Douglas on global perspectives

Douglas discussing the importance of global perspectives, from 1957 interview.

“The trips were unconventional.  For the most part I kept out of the lanes of tourist travel.  While I saw some of the sights and visited the capitals, I spent most of my time in the mountains and villages, traveling on foot, by horseback, or by jeep and stopping to talk with most of the goatherds and peasants I met along the way.  I usually carried complete camping equipment with me, put my bedroll down in or near a village at night, and sat up late discussing problems with the villagers or a local khan or kalantar.  In a word, I spent most of my time with the common people of these countries, rather than with officialdom.”
—Strange Lands and Friendly People (1951)

“Our journey across Afghanistan might well be called “Adventures in Friendship.” Never has adversity worked so strongly against a traveler; never has one been so warmly and generously received along the highways and byways. Trouble seemed to follow us all the way across the Hindu Kush and for hundreds of miles along the Russian border; and at the same time good Samaritans without number always were at hand to ease the way. History books tell us that Afghans are brigands. But our journey taught us that they are the friendliest people we ever knew.”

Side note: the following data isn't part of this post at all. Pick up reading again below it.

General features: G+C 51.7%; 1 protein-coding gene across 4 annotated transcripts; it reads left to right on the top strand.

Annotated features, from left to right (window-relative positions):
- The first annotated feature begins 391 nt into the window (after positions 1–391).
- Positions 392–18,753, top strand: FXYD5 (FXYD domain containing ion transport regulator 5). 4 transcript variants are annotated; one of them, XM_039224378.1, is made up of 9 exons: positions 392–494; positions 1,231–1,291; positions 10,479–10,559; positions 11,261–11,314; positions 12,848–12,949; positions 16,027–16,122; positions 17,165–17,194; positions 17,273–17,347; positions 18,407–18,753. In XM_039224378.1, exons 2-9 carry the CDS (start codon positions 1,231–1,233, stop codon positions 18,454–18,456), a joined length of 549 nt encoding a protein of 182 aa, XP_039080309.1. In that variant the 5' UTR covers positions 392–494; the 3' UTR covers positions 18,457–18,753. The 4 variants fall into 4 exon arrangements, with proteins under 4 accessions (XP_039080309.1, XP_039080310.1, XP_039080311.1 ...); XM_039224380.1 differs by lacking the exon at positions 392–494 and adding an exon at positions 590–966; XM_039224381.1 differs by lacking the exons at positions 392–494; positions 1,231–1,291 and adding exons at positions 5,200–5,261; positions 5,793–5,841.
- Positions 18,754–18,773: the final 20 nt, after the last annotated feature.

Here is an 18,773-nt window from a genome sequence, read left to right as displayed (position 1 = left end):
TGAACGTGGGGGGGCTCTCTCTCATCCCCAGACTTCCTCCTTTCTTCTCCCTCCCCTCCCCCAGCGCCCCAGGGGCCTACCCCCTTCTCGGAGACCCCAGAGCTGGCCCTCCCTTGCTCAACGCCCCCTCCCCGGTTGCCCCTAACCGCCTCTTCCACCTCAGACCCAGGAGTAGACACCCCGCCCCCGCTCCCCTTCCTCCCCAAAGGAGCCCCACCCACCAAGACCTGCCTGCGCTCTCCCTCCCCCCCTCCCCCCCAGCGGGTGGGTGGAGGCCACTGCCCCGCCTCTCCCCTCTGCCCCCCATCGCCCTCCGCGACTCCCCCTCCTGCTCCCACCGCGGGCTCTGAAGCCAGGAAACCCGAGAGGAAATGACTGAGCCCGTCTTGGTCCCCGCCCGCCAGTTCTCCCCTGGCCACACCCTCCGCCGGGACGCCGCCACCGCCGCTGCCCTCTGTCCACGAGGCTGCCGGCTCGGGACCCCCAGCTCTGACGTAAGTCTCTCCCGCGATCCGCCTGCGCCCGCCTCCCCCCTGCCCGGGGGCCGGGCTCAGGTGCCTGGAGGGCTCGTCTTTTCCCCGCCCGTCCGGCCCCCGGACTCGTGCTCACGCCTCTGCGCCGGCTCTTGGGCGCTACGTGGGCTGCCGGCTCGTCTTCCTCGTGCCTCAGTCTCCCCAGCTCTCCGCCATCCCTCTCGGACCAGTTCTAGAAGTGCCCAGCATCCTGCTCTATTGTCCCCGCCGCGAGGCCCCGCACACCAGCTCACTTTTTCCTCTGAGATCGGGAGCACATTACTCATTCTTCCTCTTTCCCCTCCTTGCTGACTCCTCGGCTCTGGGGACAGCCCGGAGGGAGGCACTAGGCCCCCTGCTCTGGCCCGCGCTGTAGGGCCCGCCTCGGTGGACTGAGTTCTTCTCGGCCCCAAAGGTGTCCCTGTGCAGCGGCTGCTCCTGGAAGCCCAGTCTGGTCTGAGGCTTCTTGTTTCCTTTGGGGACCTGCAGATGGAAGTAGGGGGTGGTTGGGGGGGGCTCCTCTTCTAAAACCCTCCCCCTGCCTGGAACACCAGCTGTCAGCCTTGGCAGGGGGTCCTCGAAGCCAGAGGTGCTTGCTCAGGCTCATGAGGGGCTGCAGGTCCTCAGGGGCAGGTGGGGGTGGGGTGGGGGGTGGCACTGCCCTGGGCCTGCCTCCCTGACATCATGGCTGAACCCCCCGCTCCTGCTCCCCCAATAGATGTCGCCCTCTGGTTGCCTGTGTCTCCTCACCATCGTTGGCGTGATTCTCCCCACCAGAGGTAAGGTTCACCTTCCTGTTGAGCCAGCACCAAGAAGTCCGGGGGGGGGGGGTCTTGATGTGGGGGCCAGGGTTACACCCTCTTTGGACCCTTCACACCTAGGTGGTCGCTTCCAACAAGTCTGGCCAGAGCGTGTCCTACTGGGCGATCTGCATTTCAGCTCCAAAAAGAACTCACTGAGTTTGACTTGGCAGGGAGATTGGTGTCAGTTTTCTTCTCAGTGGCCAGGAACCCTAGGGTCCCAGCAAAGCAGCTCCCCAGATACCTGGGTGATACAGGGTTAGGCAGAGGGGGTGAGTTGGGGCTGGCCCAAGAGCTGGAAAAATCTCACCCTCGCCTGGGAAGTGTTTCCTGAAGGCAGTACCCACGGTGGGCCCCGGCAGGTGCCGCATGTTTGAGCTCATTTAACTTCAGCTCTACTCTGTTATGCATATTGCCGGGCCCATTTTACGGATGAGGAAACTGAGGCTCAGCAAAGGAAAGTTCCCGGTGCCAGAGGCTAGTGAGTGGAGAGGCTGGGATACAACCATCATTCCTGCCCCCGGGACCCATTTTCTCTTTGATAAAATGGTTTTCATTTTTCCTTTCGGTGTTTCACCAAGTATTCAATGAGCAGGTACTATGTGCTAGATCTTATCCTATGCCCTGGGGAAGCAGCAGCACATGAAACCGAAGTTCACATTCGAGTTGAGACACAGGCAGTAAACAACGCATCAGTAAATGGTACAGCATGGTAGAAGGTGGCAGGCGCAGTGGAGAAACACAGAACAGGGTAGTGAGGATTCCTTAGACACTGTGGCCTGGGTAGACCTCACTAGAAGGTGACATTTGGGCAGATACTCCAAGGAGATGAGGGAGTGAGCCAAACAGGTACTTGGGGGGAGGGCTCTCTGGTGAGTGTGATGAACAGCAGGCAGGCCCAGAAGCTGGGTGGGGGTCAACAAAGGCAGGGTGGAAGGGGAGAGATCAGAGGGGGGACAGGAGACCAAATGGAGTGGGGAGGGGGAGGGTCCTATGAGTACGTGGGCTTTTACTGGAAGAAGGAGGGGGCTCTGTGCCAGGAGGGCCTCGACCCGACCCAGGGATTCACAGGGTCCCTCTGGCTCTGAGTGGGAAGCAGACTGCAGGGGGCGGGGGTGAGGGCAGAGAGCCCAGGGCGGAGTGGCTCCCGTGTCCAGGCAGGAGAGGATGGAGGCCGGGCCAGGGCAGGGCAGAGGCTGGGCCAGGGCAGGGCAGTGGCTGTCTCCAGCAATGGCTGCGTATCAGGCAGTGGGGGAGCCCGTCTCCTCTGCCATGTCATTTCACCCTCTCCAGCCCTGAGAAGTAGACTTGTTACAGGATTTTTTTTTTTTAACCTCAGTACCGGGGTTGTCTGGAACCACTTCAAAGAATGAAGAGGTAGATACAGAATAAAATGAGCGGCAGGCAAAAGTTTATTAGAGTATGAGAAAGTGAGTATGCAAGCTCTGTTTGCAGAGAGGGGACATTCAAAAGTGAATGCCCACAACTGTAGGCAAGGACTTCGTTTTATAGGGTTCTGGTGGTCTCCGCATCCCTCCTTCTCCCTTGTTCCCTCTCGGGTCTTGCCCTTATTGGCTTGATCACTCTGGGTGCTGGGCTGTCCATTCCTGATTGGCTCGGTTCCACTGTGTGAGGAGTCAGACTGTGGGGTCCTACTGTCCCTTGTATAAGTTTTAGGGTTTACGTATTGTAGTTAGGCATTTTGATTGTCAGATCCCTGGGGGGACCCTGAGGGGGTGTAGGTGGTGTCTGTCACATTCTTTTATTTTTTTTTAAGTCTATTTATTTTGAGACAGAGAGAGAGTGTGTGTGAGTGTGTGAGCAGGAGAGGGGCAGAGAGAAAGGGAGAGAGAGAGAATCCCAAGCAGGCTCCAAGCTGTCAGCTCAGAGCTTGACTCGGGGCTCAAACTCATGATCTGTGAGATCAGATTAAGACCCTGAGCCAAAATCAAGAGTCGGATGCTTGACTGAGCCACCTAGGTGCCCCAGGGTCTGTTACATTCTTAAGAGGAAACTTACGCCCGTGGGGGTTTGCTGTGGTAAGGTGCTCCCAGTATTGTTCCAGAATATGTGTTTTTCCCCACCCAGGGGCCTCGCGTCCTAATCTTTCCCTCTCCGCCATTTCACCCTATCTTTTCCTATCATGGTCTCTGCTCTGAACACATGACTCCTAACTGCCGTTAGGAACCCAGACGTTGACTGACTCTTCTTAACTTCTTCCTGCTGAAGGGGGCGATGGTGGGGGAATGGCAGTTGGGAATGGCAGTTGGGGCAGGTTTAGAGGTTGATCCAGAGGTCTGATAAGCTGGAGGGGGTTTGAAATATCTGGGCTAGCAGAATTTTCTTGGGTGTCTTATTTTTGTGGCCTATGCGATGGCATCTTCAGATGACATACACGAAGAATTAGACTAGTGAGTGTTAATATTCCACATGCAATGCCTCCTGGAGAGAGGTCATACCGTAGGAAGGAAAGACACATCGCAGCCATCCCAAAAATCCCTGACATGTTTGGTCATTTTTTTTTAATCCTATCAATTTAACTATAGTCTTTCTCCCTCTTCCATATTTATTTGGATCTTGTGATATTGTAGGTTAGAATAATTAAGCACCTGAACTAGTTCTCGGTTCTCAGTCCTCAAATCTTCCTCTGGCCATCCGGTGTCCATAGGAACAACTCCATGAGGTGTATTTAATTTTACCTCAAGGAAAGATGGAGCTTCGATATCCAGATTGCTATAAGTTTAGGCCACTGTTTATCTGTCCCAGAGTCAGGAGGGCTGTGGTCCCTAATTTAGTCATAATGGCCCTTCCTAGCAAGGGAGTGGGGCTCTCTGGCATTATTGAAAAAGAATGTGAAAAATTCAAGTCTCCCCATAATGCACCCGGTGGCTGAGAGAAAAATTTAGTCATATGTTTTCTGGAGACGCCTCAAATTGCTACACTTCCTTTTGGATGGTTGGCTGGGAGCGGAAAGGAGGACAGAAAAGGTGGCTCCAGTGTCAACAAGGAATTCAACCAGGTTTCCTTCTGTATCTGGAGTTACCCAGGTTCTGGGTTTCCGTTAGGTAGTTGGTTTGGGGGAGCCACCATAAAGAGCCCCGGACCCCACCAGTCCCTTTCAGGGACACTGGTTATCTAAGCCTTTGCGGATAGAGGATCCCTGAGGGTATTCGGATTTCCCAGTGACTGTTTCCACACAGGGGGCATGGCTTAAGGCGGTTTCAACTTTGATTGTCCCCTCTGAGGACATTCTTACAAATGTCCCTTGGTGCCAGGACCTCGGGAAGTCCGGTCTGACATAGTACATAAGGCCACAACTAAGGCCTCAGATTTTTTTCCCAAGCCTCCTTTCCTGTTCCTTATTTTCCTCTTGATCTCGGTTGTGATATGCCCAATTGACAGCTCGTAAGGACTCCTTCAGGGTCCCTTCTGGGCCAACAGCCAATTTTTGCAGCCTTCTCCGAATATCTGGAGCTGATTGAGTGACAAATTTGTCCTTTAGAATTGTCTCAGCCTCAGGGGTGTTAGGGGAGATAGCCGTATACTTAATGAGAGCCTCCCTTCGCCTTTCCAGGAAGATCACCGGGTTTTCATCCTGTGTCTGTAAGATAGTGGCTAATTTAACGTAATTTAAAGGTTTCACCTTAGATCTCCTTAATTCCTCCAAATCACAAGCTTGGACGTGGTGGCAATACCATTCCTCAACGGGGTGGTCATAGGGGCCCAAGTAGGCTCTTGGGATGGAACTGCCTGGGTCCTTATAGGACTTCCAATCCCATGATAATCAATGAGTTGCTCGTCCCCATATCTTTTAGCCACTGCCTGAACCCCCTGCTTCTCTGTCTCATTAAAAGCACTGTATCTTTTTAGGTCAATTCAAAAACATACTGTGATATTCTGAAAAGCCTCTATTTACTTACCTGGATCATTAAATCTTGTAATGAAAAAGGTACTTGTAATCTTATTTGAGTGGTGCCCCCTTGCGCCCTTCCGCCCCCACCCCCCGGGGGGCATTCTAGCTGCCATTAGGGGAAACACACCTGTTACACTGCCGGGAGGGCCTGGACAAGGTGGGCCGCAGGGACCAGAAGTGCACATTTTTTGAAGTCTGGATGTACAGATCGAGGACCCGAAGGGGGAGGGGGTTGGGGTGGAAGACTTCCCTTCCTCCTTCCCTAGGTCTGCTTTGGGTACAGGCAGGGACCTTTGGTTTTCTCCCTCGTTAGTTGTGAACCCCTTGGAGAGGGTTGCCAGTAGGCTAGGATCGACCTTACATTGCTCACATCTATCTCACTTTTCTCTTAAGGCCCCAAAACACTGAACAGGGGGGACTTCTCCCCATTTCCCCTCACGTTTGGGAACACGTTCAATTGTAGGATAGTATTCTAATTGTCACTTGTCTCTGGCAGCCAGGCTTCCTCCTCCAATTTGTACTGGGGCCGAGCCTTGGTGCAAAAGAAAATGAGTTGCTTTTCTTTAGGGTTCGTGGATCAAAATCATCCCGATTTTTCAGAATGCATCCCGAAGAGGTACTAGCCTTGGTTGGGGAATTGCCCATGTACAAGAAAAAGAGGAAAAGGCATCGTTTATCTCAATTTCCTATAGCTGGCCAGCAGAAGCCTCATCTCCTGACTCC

West of the Indus (1958)

Supreme Court Justice William O. Douglas with an aboriginal man holding a spear in Australia in 1959.
Australia, 1959

Supreme Court Justice William O. Douglas with a rabbi in Russia in 1955.
Russia, 1955

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